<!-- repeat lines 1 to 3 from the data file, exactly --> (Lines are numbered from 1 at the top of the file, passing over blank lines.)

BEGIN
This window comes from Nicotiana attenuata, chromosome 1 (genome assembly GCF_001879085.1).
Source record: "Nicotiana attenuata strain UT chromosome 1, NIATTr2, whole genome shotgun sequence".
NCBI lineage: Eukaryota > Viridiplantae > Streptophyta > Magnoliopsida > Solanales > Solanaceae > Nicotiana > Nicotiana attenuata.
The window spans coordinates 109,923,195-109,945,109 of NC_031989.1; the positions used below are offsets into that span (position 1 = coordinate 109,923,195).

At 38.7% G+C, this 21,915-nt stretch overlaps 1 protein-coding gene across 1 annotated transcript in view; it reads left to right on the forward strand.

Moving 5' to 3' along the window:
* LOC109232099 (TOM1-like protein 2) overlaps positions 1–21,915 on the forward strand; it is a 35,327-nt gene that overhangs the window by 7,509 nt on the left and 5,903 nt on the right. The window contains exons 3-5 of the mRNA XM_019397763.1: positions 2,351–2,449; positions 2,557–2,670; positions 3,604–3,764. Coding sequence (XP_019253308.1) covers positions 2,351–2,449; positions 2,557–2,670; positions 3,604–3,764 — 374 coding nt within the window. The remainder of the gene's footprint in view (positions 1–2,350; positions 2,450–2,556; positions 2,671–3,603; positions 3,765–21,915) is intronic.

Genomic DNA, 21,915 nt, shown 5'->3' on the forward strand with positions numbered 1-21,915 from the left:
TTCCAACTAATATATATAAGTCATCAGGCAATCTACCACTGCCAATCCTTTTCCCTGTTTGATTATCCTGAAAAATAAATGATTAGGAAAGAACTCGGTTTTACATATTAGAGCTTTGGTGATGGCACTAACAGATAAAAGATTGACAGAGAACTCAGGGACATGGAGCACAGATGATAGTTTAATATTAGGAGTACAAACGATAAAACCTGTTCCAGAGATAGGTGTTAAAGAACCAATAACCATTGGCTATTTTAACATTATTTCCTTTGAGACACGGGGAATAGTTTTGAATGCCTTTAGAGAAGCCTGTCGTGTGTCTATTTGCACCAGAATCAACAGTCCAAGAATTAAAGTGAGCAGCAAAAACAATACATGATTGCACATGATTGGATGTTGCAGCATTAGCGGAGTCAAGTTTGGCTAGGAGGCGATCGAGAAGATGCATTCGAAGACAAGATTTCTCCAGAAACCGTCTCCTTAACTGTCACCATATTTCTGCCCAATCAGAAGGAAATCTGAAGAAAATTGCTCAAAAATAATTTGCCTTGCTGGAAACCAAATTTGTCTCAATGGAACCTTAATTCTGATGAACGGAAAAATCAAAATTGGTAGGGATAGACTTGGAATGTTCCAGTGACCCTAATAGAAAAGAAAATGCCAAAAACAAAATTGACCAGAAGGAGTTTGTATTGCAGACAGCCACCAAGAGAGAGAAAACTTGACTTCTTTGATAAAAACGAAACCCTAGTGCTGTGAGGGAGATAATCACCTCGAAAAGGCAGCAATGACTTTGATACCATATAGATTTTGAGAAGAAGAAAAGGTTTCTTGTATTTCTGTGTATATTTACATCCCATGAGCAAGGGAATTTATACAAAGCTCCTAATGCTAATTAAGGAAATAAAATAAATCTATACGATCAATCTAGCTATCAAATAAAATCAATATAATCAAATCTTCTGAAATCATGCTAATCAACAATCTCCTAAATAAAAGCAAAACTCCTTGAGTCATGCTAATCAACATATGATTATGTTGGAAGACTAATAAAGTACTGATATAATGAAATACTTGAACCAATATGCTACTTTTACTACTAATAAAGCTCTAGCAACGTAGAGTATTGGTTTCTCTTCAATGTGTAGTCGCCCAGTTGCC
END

This window comes from Nicotiana attenuata, chromosome 1 (genome assembly GCF_001879085.1).
Source record: "Nicotiana attenuata strain UT chromosome 1, NIATTr2, whole genome shotgun sequence".
NCBI lineage: Eukaryota > Viridiplantae > Streptophyta > Magnoliopsida > Solanales > Solanaceae > Nicotiana > Nicotiana attenuata.